A Humpback Whale.
The baleen whales, also called whalebone whales or great whales, form the Mysticeti, one of two suborders of the Cetacea. Baleen whales are characterized by having baleen plates for filtering food from water, rather than having teeth. This distinguishes them from the other suborder of cetaceans, the toothed whales or Odontoceti. Living species of Mysticeti have teeth only during the embryonal phase. Fossil Mysticeti had teeth before baleen evolved. The suborder contains four extant families and 15 species.
Baleen whales are generally larger than toothed whales, and females are bigger than males. This group includes the largest known animal species, the blue whale. Baleen whales have two blowholes, causing a V-shaped blow. These whales are found solitary or in small groups called pods.
In spite of their enormous size, baleen whales are able to leap completely out of the water. They can grow to 190,000 kilograms (420,000 lb) in weight and 33.5 m (110 ft) in length.
Particularly known for its acrobatics is the humpback whale, but other baleen whales also break through the water surface with their bodies or beat it loudly with their fins. Some believe the male baleen whales try to show off in the presence of females to increase their mating success. Scientists speculate baleen whales and other cetaceans may engage in breaching to dislodge parasites, or scratch irritated skin. Breaching, and other behaviors like lobtailing, are also used to stun or kill nearby fish or krill.
Early baleen whales first appeared as far back as the early Oligocene, or perhaps the latest Eocene (39–29 million years ago; e.g., Llanocetus). Early baleen whales possessed teeth inherited from their ancestors, as opposed to baleen, in modern species. The Oligocene species Aetiocetus cotylalveus is considered the evolutionary link between toothed and baleen whales. This species was discovered by fossil collector Douglas Emlong in 1964 near Seal Rock State Recreation Site, Oregon, in a sandstone formation. In the early 1990s, the species Janjucetus hunderi was discovered in Victoria, Australia by a surfer and was described in 2006 by E. M. G. Fitzgerald. Janjucetus was a baleen whale with sharp teeth that hunted fish and squid, as well as larger prey, potentially including sharks and dolphin-like cetaceans. These fossils hint the early baleen whales were predatory and eventually evolved into the gentler, toothless whales known today. A recent study identified palatal foramina (bony impressions of blood vessels that "feed" the baleen racks) in the palate of a toothed mysticete, Aetiocetus weltoni. The scientists involved indicated this discovery implies this whale previously possessed both teeth and baleen, and serves as an intermediate adaptive role between primitive, toothed mysticetes and more advanced, toothless mysticetes. The first baleen-bearing, toothless baleen whales (such as Eomysticetus and Micromysticetus) appeared in the late Oligocene. Early baleen whales probably could not echolocate; no anatomical evidence preserved in the skulls and ear regions of any fossil baleen whales show any of the adaptations associated with echolocation as in toothed whales.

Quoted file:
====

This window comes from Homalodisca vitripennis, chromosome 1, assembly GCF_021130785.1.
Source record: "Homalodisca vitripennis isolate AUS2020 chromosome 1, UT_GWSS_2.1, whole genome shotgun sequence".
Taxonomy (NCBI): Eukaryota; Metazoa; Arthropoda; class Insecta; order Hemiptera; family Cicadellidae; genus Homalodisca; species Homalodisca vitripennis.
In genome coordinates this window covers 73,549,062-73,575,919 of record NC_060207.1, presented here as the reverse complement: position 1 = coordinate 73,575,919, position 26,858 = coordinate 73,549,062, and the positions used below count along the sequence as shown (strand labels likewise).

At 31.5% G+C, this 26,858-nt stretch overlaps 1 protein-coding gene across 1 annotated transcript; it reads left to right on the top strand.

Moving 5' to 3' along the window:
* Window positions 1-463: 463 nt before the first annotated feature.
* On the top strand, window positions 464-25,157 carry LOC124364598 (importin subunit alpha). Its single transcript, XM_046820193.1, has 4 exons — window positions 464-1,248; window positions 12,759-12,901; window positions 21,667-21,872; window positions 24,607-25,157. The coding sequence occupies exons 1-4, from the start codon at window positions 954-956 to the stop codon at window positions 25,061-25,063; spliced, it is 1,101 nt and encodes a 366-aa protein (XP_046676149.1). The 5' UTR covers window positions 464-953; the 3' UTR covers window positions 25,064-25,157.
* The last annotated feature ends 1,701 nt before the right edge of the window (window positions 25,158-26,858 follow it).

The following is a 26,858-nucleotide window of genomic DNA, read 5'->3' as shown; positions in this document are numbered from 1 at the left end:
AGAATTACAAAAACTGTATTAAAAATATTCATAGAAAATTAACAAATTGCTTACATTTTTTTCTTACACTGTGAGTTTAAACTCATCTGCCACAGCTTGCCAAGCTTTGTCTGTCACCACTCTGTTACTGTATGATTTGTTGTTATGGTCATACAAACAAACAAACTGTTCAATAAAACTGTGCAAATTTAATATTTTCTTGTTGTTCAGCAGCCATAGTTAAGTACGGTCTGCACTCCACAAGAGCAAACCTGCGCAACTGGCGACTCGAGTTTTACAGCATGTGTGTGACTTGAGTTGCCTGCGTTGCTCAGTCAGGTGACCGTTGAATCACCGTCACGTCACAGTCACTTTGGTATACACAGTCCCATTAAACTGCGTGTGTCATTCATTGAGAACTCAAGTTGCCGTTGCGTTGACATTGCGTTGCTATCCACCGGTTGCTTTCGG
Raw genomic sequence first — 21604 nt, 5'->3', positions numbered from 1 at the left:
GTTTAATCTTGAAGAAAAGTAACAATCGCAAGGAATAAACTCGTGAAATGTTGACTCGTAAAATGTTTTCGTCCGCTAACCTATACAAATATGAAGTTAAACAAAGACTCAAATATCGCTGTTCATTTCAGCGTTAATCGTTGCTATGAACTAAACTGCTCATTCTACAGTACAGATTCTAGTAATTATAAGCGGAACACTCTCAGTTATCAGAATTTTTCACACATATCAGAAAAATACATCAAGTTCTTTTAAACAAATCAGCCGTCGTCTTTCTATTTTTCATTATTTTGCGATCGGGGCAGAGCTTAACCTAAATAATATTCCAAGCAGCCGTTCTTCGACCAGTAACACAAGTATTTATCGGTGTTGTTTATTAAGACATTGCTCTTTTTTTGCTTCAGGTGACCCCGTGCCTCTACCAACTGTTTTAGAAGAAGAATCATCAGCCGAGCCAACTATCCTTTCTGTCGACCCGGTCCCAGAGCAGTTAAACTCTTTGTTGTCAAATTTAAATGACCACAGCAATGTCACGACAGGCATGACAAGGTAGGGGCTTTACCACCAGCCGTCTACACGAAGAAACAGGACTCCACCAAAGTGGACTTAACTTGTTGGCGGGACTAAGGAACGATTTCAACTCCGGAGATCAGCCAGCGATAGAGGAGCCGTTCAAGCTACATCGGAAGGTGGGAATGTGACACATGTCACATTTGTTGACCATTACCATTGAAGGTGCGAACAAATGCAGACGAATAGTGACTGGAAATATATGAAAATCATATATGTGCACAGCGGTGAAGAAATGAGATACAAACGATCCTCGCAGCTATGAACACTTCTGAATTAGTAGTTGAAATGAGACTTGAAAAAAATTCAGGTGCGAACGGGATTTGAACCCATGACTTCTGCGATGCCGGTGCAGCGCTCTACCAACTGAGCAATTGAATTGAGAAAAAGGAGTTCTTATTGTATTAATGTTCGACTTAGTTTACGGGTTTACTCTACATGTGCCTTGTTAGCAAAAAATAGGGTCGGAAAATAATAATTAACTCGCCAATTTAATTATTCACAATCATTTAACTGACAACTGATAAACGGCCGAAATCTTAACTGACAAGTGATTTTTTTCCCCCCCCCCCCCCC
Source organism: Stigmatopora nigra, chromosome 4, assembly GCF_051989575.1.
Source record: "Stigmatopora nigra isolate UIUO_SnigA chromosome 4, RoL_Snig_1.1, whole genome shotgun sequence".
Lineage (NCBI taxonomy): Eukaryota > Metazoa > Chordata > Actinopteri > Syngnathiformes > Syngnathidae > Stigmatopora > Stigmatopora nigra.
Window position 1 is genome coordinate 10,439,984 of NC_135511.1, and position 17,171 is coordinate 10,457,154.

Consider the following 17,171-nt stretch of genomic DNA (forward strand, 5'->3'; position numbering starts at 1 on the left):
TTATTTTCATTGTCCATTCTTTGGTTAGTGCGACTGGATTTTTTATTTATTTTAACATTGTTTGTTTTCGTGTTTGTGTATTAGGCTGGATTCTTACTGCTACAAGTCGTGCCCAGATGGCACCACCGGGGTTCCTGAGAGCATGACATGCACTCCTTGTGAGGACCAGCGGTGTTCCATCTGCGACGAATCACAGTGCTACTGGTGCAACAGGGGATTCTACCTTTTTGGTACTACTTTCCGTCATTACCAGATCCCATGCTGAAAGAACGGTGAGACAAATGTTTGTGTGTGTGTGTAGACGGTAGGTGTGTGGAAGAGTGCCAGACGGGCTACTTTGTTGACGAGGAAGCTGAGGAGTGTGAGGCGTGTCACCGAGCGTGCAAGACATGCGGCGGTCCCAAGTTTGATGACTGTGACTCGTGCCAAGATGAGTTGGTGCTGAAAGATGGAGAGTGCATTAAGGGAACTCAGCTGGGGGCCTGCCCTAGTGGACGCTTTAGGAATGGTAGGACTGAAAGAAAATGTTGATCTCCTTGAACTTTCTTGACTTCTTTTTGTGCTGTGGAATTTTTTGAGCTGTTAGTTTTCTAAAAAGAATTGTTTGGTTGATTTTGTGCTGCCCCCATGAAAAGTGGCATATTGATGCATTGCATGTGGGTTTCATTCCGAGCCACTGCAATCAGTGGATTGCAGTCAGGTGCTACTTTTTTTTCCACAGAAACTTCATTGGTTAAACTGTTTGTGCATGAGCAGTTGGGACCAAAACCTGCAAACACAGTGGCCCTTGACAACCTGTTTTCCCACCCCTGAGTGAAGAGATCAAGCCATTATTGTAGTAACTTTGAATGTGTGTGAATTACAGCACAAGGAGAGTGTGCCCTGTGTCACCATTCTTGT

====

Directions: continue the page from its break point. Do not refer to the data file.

† Aetiocetus A. cotylalveus A. polydentatus A. tomitai A. weltoni † Ashorocetus A. eguchii † Chonecetus C. sookensis C. goedertorum † Morawanocetus M. yabukii † Willungacetus W. aldingensis
† Aglaocetus † Isanacetus † Pinocetus
Balaena B. mysticetus - Bowhead Whale †Balaenella †Balaenotus †Balaenula B. balaenopsis Eubalaena E. australis – Southern Right Whale †E. belgica E. glacialis – North Atlantic Right Whale E. japonica – North Pacific Right Whale †E. shinshuensis †Eucetites †Morenocetus
†Archaebalaenoptera Balaenoptera Balaenoptera acutorostrata - Common Minke Whale Balaenoptera bonaerensis - Southern Minke Whale Balaenoptera borealis - Sei Whale Balaenoptera brydei - Bryde's Whale Balaenoptera edeni - Eden's Whale Balaenoptera musculus - Blue Whale Balaenoptera omurai - Omura's Whale Balaenoptera physalus - Fin Whale †Cetotheriophanes †Diunatans D. luctoretemergo †Mauicetus Megaptera M. novaeangliae – Humpback Whale †Notiocetus †Parabalaenoptera P. baulinensis †Plesiobalaenoptera †Praemegaptera †Protororqualus
†Cephalotropis †Cetotherium C. capellinii C. crassangulum C. furlongi C. incertum C. maicopicum C. mayeri C. parvum C. polyporum C. priscum C. pusillum C. rathkii †Herpetocetus †Hibacetus †Joumocetus J. shimizui †Metopocetus †Mixocetus †Nannocetus Caperea C. marginata - Pygmy Right Whale †Palaeobalaena †Piscobalaena Piscobalaena nana †Plesiocetopsis †Titanocetus
†Amphicetus †Diorocetus †Plesiocetus †Thinocetus †Uranocetus
†Archaeschrichtius †Eschrichtioides Eschrichtius E. robustus – Gray Whale †Gricetoides †Megapteropsis
†Janjucetus Janjucetus hunderi †Mammalodon Mammalodon colliveri
†Cophocetus †Halicetus †Parietobalaena P. affinis P. campiniana P. laxata P. palmeri P. securis P. yamaokai †Pelocetus †Eobalaenoptera E. harrisoni
†Amphitera †Burtinopsis †Idiocetus †Imerocetus †Isocetus †Mesocetus †Mioceta †Otradnocetus †Peripolocetus †Piscocetus †Siphonocetus †Tiphyocetus †Tretulias †Ulias